A penetrating look at the crowded moment when the antebellum world began to turn.

The zeitgeist is by definition ephemeral and difficult to recapture—think, for example, of a period as recent as America before 9/11—but that's the neat trick splendidly accomplished here by journalist and historian Goodheart, now director of Washington College's C.V. Starr Center for the Study of the American Experience. History, he reminds us, is composed not merely of the momentous judgments of government ministers and generals, but also of the countless decisions of ordinary people. These responses to unexpected challenges are complicated, not always predictable and, taken together, have the power to shift events decisively. Such a time was 1861, when the "Old Gentlemen" (the likes of Buchanan, Tyler and Crittenden) gave way to the self-made men (exemplified by Lincoln, multiplied by a still younger generation of strivers like James Garfield and Elmer Ellsworth); when the Republican marching clubs, the Wide Awakes, and the exotic Zouave drill team became something more than quasi-military; when the transcontinental telegraph replaced the Pony Express; when trolley-car executive William Sherman and shop clerk Ulysses Grant looked on as two unsavory men preserved Missouri for the Union; when fugitive slaves suddenly became "contrabands"; when a general in San Francisco and a major at Fort Sumter, notwithstanding their Southern sympathies, remained faithful to their military oath; when surging patriotism and romantic notions of war turned to hatred and bloodlust; when an unfolding national crisis required people to choose sides, sweep away old assumptions and rattle categories long deemed unshakeable, and bring forth something new. Whether limning the likes of Benjamin "Spoons" Butler, abolitionist Abby Kelley Foster or the young Abner Doubleday, explaining something as seemingly inconsequential as the fashion for men's beards or unpacking Lincoln's profound understanding of the nature and unacceptable consequences of the rebellion, Goodheart's sure grasp never falters.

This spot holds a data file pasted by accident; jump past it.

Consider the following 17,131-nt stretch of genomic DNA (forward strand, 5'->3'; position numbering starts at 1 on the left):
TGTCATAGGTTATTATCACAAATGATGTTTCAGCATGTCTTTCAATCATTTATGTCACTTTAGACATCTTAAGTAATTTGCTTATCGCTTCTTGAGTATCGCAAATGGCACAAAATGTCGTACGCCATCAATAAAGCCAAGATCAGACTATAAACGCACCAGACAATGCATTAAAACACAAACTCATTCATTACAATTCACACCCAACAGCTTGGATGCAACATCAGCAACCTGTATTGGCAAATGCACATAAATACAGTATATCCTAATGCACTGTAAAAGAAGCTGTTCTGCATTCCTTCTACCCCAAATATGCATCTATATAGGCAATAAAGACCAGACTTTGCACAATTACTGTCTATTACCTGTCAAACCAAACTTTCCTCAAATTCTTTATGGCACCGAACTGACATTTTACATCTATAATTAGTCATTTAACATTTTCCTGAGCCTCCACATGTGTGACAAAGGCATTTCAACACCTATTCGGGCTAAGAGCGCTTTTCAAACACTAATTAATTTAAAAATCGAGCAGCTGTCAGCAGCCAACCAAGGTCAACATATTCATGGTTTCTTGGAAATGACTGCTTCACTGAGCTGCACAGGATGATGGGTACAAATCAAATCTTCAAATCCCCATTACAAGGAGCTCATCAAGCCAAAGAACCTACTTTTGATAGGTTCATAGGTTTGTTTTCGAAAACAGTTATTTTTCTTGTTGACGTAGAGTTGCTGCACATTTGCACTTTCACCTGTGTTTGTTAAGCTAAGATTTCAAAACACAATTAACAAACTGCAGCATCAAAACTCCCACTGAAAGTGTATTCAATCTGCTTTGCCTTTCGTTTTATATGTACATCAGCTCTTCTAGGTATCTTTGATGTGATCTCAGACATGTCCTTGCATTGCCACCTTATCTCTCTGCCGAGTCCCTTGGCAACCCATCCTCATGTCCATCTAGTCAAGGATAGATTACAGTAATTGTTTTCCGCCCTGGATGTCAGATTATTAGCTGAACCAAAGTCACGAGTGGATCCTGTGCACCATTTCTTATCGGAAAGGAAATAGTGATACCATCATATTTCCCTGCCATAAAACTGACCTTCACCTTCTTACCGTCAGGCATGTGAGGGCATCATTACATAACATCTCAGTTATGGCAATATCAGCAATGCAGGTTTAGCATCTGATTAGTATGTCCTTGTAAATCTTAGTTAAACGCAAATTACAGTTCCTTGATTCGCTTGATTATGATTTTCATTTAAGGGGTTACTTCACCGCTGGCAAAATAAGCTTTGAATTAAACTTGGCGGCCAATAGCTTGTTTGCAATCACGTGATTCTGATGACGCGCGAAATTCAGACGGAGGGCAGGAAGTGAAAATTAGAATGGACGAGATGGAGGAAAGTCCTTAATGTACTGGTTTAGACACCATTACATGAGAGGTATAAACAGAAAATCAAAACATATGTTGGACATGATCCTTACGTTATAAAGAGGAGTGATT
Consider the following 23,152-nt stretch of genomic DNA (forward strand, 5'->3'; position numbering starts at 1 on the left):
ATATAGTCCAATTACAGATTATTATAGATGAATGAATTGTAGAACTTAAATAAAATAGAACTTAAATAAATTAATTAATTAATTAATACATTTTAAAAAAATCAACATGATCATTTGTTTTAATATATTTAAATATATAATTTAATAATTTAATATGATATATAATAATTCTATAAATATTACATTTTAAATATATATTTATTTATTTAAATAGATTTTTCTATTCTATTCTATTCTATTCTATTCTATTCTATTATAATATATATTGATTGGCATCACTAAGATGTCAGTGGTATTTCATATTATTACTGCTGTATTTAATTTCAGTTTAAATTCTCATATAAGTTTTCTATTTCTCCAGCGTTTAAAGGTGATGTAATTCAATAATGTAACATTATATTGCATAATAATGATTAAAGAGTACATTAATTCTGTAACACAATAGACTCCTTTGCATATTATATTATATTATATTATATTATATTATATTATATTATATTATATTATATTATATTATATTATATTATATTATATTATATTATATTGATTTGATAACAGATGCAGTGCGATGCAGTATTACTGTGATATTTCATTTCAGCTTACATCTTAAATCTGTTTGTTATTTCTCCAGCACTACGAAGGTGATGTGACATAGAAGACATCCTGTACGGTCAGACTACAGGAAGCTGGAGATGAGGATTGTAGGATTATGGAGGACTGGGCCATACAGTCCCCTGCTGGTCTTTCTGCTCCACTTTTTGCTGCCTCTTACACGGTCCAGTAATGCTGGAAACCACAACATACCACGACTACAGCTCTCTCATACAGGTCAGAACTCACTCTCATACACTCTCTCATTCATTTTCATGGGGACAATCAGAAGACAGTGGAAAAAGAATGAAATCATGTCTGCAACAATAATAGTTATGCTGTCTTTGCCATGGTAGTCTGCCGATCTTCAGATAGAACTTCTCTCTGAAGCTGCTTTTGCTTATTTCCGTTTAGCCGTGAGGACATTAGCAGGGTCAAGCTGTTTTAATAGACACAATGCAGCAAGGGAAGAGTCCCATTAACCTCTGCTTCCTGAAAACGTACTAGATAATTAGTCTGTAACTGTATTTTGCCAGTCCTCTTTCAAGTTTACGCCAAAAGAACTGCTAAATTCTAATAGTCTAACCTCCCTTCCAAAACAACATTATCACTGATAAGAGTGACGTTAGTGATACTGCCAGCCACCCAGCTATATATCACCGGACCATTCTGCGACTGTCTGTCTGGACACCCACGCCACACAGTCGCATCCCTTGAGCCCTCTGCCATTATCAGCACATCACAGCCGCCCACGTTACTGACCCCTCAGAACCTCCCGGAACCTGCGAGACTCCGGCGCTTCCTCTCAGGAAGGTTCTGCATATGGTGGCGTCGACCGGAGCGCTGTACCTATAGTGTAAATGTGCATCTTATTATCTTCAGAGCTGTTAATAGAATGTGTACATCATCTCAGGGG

Beautifully written and thoroughly original—quite unlike any other Civil War book out there.

Copyright Kirkus 2011 Kirkus/BPI Communications.All rights reserved.

Publishers Weekly Reviews 2011 February #4

Goodhart, a historian and journalist who will be writing a column on the Civil War for the New York Times online, makes sophisticated use of a broad spectrum of sources for an evocative reinterpretation of the Civil War's beginnings. Wanting to retrieve the war from recent critics who dismiss the importance of slavery in the Union's aims, he reframes the war as "not just a Southern rebellion but a nationwide revolution" to free the country of slavery and end paralyzing attempts to compromise over it. The revolution began long before the war's first shots were fired. But it worked on the minds and hearts of average whites and blacks, slaves and free men. By 1861 it had attained an irresistible momentum. Goodheart shifts focus away from the power centers of Washington and Charleston to look at the actions and reactions of citizens from Boston to New York City, from Hampton Roads, Va., to St. Louis, Mo., and San Francisco, emphasizing the cultural, rather than military, clash between those wanting the country to move forward and those clinging to the old ways. War would be waged for four bitter years, with enduring seriousness, intensity, and great heroism, Goodheart emphasizes. 15 illus. (Apr.)